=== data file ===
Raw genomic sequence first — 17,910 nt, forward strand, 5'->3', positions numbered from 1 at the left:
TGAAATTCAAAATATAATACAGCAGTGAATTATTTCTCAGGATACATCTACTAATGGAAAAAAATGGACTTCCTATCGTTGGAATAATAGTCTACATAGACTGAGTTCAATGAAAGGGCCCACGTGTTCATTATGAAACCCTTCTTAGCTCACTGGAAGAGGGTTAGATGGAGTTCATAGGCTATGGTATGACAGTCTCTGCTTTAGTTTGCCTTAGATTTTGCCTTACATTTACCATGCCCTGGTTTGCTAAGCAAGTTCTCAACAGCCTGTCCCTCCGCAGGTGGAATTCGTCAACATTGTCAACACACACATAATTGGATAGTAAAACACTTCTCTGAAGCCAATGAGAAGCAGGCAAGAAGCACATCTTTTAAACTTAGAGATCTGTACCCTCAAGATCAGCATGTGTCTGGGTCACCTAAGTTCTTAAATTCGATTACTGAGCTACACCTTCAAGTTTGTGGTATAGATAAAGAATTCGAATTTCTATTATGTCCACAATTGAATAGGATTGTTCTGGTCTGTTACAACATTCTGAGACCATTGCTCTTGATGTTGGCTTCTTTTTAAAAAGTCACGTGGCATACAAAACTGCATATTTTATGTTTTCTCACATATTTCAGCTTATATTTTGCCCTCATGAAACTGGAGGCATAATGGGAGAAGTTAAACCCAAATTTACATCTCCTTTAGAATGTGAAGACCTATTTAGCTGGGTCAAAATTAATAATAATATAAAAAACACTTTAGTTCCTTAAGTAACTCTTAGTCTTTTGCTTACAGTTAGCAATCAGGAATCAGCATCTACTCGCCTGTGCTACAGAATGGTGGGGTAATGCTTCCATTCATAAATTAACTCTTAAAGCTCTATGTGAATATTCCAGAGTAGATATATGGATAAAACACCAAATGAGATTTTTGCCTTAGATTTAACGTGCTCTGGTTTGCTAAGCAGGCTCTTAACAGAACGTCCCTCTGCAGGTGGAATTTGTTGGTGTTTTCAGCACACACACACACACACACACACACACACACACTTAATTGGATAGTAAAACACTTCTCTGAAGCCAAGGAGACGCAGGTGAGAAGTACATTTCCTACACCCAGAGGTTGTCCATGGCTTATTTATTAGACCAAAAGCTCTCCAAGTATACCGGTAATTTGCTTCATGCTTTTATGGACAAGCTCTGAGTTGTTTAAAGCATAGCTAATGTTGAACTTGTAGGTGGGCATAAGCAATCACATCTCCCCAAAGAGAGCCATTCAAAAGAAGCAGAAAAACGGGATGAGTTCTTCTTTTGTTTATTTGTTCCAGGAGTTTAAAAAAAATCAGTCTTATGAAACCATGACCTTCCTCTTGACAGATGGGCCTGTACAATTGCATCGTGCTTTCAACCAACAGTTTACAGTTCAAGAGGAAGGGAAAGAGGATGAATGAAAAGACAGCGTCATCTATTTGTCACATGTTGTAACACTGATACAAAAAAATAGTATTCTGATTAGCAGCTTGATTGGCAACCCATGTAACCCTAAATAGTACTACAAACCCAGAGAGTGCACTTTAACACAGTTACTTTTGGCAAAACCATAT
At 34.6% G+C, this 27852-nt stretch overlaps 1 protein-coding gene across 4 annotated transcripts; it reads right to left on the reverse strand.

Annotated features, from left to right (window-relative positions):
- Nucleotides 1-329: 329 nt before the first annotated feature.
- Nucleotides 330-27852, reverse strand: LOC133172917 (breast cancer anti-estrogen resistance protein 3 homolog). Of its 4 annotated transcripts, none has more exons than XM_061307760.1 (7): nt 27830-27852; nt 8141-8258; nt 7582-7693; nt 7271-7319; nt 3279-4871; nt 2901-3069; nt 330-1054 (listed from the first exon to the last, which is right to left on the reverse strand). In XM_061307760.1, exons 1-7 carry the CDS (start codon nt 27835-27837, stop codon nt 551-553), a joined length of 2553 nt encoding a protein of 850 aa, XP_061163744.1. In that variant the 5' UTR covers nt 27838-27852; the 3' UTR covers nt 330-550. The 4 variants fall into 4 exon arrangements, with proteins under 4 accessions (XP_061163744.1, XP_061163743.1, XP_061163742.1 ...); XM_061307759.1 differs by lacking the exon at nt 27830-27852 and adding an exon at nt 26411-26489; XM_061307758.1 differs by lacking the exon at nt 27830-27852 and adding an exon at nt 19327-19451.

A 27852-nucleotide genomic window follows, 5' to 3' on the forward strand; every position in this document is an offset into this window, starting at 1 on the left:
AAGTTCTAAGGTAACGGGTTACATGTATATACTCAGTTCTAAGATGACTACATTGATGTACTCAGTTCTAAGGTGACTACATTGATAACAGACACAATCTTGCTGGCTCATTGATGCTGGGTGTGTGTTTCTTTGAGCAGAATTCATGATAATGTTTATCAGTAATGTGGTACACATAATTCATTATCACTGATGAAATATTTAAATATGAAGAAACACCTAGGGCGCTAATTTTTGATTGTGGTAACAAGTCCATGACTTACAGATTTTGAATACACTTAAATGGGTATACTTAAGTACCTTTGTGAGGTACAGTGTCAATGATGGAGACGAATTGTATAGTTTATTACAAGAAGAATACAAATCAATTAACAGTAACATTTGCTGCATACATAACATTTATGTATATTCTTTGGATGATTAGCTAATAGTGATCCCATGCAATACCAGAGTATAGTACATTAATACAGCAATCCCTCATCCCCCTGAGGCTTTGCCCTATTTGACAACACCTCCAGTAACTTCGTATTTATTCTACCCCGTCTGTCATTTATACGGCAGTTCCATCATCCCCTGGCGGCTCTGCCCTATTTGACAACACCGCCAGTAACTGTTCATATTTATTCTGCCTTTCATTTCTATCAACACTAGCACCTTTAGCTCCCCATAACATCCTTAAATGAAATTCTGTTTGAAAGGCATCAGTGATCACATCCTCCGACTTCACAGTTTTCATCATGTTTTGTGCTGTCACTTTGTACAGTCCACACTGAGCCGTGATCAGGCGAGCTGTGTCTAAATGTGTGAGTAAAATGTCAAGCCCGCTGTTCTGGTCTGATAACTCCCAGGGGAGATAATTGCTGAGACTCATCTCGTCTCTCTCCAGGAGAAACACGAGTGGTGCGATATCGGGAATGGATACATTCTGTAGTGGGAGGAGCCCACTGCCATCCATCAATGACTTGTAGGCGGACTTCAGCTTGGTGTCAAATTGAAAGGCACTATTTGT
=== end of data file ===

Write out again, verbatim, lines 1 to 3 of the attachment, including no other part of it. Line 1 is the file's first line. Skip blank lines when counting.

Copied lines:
Raw genomic sequence first — 17,910 nt, forward strand, 5'->3', positions numbered from 1 at the left:
TGAAATTCAAAATATAATACAGCAGTGAATTATTTCTCAGGATACATCTACTAATGGAAAAAAATGGACTTCCTATCGTTGGAATAATAGTCTACATAGACTGAGTTCAATGAAAGGGCCCACGTGTTCATTATGAAACCCTTCTTAGCTCACTGGAAGAGGGTTAGATGGAGTTCATAGGCTATGGTATGACAGTCTCTGCTTTAGTTTGCCTTAGATTTTGCCTTACATTTACCATGCCCTGGTTTGCTAAGCAAGTTCTCAACAGCCTGTCCCTCCGCAGGTGGAATTCGTCAACATTGTCAACACACACATAATTGGATAGTAAAACACTTCTCTGAAGCCAATGAGAAGCAGGCAAGAAGCACATCTTTTAAACTTAGAGATCTGTACCCTCAAGATCAGCATGTGTCTGGGTCACCTAAGTTCTTAAATTCGATTACTGAGCTACACCTTCAAGTTTGTGGTATAGATAAAGAATTCGAATTTCTATTATGTCCACAATTGAATAGGATTGTTCTGGTCTGTTACAACATTCTGAGACCATTGCTCTTGATGTTGGCTTCTTTTTAAAAAGTCACGTGGCATACAAAACTGCATATTTTATGTTTTCTCACATATTTCAGCTTATATTTTGCCCTCATGAAACTGGAGGCATAATGGGAGAAGTTAAACCCAAATTTACATCTCCTTTAGAATGTGAAGACCTATTTAGCTGGGTCAAAATTAATAATAATATAAAAAACACTTTAGTTCCTTAAGTAACTCTTAGTCTTTTGCTTACAGTTAGCAATCAGGAATCAGCATCTACTCGCCTGTGCTACAGAATGGTGGGGTAATGCTTCCATTCATAAATTAACTCTTAAAGCTCTATGTGAATATTCCAGAGTAGATATATGGATAAAACACCAAATGAGATTTTTGCCTTAGATTTAACGTGCTCTGGTTTGCTAAGCAGGCTCTTAACAGAACGTCCCTCTGCAGGTGGAATTTGTTGGTGTTTTCAGCACACACACACACACACACACACACACACACACTTAATTGGATAGTAAAACACTTCTCTGAAGCCAAGGAGACGCAGGTGAGAAGTACATTTCCTACACCCAGAGGTTGTCCATGGCTTATTTATTAGACCAAAAGCTCTCCAAGTATACCGGTAATTTGCTTCATGCTTTTATGGACAAGCTCTGAGTTGTTTAAAGCATAGCTAATGTTGAACTTGTAGGTGGGCATAAGCAATCACATCTCCCCAAAGAGAGCCATTCAAAAGAAGCAGAAAAACGGGATGAGTTCTTCTTTTGTTTATTTGTTCCAGGAGTTTAAAAAAAATCAGTCTTATGAAACCATGACCTTCCTCTTGACAGATGGGCCTGTACAATTGCATCGTGCTTTCAACCAACAGTTTACAGTTCAAGAGGAAGGGAAAGAGGATGAATGAAAAGACAGCGTCATCTATTTGTCACATGTTGTAACACTGATACAAAAAAATAGTATTCTGATTAGCAGCTTGATTGGCAACCCATGTAACCCTAAATAGTACTACAAACCCAGAGAGTGCACTTTAACACAGTTACTTTTGGCAAAACCATAT
At 34.6% G+C, this 27852-nt stretch overlaps 1 protein-coding gene across 4 annotated transcripts; it reads right to left on the reverse strand.